All through this month, the library will be highlighting historical events that relate to policies surrounding peoples of Asian and South Asian origin. Today, Canada would not be quite as vibrant without the multiplicity of peoples that make up the colorful mosaic of our current society. However, that was not always the case.
As we have seen in last week’s post, the government of Canada placed many challenges to immigrants of different ethnicities, in order to discourage them from coming to Canada. This was just as true for people coming from India as those coming from China. An Order-in-Council was passed in Ottawa on January 7, 1908 which stated that immigrants could be barred from if they did not make a continuous journey from their place of origin to their intended destination. This was intentionally unfair, as there were no steamships that took the direct route from India to Canada, having to refuel or take on food at places like Hong Kong or Japan. Furthermore, the government also required persons coming from Asia to have $200 before they would be admitted to Canada. This was like the Chinese head tax, as it was an exorbitant sum that only the wealthiest South-east Asians would be likely to have in their possession.
Many Indians had emigrated to both Canada and the United States for better economic opportunities, despite the racism and discrimination they would face. Many people were also hostile to non-white immigration, as there was a fear that Asian immigrants would take jobs away from more deserving Canadian citizens who were white. However, Indian businessmen who were active on the political scene kept pushing to gain admittance to Canada, as they reasoned they could more easily get there than in the States, as both India and Canada were Dominions of the British Empire. As citizens of the British Empire, they should be able to come to Canada since they were loyal British subjects.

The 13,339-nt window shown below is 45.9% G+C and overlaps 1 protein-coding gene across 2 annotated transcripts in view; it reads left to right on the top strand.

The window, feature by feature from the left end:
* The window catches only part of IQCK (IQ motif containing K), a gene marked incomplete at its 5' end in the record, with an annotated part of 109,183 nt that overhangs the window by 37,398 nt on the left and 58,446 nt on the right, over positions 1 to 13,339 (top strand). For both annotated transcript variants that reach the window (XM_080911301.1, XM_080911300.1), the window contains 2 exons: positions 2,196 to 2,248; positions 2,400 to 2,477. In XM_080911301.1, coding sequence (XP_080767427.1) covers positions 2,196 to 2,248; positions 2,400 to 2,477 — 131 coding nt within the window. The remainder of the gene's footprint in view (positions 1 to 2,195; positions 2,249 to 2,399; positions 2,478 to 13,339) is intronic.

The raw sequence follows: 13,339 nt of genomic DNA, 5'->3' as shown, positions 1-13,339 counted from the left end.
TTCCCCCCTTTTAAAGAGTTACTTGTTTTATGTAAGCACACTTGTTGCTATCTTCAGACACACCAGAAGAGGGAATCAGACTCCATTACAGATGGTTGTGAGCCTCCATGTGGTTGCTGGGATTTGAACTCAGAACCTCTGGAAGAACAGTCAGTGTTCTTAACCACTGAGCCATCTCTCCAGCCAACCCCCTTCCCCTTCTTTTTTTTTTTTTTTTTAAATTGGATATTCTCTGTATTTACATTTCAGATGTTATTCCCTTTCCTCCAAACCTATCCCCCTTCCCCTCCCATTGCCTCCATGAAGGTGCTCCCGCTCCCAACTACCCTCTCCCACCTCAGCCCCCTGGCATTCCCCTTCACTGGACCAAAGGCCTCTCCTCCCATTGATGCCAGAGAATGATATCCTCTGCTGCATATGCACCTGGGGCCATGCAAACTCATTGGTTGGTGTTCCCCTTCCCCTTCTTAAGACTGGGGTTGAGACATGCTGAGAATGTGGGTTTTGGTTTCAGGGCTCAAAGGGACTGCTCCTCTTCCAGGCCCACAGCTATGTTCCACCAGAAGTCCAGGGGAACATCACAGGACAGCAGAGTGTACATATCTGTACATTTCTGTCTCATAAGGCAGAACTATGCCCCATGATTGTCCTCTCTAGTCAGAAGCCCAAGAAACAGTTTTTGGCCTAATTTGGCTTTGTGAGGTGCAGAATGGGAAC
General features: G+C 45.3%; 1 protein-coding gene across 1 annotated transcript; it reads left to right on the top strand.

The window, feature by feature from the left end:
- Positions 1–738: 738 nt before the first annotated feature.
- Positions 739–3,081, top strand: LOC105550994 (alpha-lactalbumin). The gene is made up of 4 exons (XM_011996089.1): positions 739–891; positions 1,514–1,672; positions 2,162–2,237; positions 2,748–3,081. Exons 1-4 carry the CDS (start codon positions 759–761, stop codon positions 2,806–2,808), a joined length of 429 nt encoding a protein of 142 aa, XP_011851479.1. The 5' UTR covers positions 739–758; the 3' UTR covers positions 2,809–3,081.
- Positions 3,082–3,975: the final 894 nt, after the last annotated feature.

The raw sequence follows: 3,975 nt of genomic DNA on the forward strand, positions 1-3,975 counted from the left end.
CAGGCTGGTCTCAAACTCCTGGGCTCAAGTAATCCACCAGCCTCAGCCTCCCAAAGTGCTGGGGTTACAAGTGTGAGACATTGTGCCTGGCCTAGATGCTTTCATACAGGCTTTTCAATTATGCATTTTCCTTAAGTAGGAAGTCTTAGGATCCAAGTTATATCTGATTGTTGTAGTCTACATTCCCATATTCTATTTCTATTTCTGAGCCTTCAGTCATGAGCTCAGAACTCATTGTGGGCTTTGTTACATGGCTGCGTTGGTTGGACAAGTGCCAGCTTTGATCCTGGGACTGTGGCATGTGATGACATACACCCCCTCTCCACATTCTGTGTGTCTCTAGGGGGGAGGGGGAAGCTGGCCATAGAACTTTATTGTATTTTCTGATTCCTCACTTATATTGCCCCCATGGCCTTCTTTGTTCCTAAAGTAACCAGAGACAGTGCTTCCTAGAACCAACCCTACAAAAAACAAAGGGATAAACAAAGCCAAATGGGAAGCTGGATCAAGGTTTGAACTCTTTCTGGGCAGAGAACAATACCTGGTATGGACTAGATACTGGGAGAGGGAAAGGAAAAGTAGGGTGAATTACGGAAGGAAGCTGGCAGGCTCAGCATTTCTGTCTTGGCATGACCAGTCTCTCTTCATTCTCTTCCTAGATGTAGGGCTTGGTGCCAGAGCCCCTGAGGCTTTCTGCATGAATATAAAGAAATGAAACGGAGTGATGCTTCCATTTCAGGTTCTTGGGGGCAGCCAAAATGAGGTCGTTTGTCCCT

As such, this drive to influence Canadian immigration policy is what motivated Gurdit Singh, an affluent merchant on business in Hong Kong, to charter a Japanese-owned, British-built steamship the Komagata Maru. He also managed to enlist 376 prospective passengers of Sikh descent who wanted to find a better life in Canada. The ship left Hong Kong on April 14th, 1914 and landed at the port of Vancouver on May 22nd.
Figure 1: Passengers from the Komagata Maru pose for a photo. Courtesy of the City of Vancouver Archives.
The passengers’ hopes of a warm welcome were dashed when the authorities refused to let Singh and the other passengers land, cutting him off from his funds and social connections in Vancouver. However, the South Asian community rallied behind the passengers and raised funds to hire a lawyer to contest the case in court. In retaliation, life was made very difficult for the passengers, including denying them food and water and even sending the military on board to quell a passenger riot.
Figure 2: Officials boarding the Komagata Maru, July 1914. Courtesy of the City of Vancouver Archives.
Eventually, the passengers ended up losing the court case, and were forced to leave the port of Vancouver, escorted by the British gunship HCMS Rainbow on July 23rd 1914. Upon the arrival of the passengers back in India, the military suspected them of holding revolutionary and anti-British sentiments and fired on them, resulting in the deaths of 19 passengers, with the rest of them being imprisoned for several years.
In 2008, Stephen Harper apologized to a Sikh gathering in Surrey, British Colombia for the past actions of the Canadian government. Later, Justin Trudeau issued a more formal apology in the House of Commons in 2016, stating that "no words can erase the pain and suffering they experienced".
You can learn more about this episode in Canadian history by going to Simon Fraser University's extensive online exhibition called "Komagata Maru: Continuing the Journey".